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Acute, Subacute, and Chronic Spinal Cord Injury

Acute, Subacute, and Chronic Spinal Cord Injury

Wise Young, Ph.D. M.D.
W. M. Keck Center for Collaborative Neuroscience
Rutgers University, Piscataway, NJ 08854-8082

Last Updated: January 9, 2002


There is much confusion about the terms acute, subacute, and chronic spinal cord injury. This is understandable because there is no standard definition of these terms. Here, I would like to define the phases, what appears to be happening in the spinal cord during each phase, and the appearance of the spinal cord in each phase.

Acute Phase

The acute phase of spinal cord injury refers to the immediate post-injury period when there is continuing tissue damage. For a long time, I thought of the subacute period as the time when the spinal cord is undergoing repair and regaining function while chronic spinal cord injury represents the period when there is no longer any functional achange. However, the distinctions between acute, subacute, and chronic phases of injury are beginning to blur. For example, as our own little poll on these forums showed, people continue to recover over long periods of time. As many as quarter of patients continue to recover over many years. This percentage may be higher if more people undergo intensive training to reverse learned non-use.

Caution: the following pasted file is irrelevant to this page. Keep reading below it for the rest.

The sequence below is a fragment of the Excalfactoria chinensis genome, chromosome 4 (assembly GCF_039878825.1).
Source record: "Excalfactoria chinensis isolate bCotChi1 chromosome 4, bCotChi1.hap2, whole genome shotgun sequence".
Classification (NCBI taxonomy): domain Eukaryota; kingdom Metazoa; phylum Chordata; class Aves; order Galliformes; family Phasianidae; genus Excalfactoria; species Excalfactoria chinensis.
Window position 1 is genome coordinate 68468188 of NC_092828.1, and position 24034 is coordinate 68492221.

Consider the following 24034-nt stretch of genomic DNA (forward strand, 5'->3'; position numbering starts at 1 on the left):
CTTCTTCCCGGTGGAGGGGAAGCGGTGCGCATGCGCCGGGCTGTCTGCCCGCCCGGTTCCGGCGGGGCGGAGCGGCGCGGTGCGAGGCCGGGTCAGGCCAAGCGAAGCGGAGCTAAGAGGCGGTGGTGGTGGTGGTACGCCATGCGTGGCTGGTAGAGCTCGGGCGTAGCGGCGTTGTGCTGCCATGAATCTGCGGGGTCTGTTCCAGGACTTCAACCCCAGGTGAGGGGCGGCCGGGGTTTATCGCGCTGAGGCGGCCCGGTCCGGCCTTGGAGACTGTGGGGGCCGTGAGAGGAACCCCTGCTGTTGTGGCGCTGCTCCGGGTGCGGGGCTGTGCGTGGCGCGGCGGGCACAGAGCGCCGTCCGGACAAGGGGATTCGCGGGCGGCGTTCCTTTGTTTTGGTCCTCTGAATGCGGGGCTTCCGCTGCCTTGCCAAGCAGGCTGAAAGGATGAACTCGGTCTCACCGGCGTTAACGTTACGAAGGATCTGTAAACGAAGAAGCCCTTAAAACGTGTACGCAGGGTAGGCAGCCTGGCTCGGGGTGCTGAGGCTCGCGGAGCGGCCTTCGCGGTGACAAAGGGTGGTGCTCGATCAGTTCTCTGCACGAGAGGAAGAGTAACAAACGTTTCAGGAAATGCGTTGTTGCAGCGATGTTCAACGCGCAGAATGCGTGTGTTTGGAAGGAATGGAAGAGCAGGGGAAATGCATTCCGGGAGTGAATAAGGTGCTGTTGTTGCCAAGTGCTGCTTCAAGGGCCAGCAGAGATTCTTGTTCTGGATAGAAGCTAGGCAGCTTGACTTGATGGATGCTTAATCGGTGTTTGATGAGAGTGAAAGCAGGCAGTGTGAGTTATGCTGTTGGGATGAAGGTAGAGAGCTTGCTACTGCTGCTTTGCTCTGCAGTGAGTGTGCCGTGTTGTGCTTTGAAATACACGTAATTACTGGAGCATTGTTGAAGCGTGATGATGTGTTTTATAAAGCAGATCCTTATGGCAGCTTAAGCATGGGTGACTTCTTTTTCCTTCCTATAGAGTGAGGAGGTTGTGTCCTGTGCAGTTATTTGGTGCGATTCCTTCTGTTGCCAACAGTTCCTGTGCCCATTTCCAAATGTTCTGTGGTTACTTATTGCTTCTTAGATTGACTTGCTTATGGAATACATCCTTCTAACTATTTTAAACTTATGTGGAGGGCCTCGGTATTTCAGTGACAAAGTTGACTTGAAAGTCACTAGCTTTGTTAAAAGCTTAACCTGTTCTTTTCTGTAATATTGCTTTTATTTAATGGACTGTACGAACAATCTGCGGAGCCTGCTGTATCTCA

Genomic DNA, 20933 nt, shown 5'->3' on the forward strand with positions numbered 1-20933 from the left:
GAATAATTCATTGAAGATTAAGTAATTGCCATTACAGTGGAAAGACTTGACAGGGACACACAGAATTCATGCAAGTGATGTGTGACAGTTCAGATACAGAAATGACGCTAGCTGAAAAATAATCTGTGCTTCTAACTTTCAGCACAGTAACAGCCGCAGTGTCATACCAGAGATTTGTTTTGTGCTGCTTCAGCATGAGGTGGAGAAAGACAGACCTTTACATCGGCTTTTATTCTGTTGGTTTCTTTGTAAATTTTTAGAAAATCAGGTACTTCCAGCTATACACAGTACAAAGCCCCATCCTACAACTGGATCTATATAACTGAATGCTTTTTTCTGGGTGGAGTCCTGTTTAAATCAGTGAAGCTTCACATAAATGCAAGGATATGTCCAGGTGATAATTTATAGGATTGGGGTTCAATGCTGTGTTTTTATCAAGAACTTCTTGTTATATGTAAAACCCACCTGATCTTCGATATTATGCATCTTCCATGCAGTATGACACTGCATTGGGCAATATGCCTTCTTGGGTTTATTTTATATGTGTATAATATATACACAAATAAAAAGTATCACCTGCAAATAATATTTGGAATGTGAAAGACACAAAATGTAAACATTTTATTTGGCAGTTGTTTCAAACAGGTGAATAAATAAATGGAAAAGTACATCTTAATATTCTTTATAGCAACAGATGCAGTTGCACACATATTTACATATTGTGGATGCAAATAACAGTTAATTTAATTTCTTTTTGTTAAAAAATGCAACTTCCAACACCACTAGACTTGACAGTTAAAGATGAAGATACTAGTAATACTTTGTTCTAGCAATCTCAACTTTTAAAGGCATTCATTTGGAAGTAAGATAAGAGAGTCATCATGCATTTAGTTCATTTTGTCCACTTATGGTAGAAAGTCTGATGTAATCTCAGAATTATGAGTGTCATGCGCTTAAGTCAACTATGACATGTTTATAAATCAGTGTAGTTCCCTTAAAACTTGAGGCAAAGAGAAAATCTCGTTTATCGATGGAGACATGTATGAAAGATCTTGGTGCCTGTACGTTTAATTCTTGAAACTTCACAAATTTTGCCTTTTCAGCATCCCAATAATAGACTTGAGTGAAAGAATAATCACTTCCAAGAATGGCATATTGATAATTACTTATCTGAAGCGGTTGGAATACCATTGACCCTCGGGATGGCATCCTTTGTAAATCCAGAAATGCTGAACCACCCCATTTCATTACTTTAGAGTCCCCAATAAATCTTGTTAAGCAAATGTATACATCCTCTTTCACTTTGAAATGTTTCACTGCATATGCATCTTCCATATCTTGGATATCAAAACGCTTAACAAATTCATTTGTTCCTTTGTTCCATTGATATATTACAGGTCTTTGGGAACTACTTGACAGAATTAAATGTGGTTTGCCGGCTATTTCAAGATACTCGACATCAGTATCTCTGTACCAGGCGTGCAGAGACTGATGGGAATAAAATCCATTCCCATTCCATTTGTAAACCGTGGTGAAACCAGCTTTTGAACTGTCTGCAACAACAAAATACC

The mechanical trauma immediately damages axons and cells at the injury site. This is called the primary injury. However, the response of the spinal cord causes three subsequent waves of cell death. Immediately after contusion of the spinal cord with a weight, the contusion site shows relatively little damage. However, over 8-24 hours, the injury site develops hemorrhagic necrosis as cells die. In necrotic cell death, the cells swell and dissolve. For many years, the acute period was considered to last 8-24 hours. In 1998, however, when four laboratories using the rat spinal contusion model that we developed reported two delayed waves of apoptotic cell death. In apoptic cell death, the cells shrivel up. One wave takes place at 24-48 hours and involve mostly neurons in gray matter surrounding the injury site. The other is a wave of apoptosis at 1-2 weeks, spreading in degenerating white matter tracts, involving mostly oligodendroglia. There is considerable debate whether preventing these delayed waves of apoptosis improves functional recovery.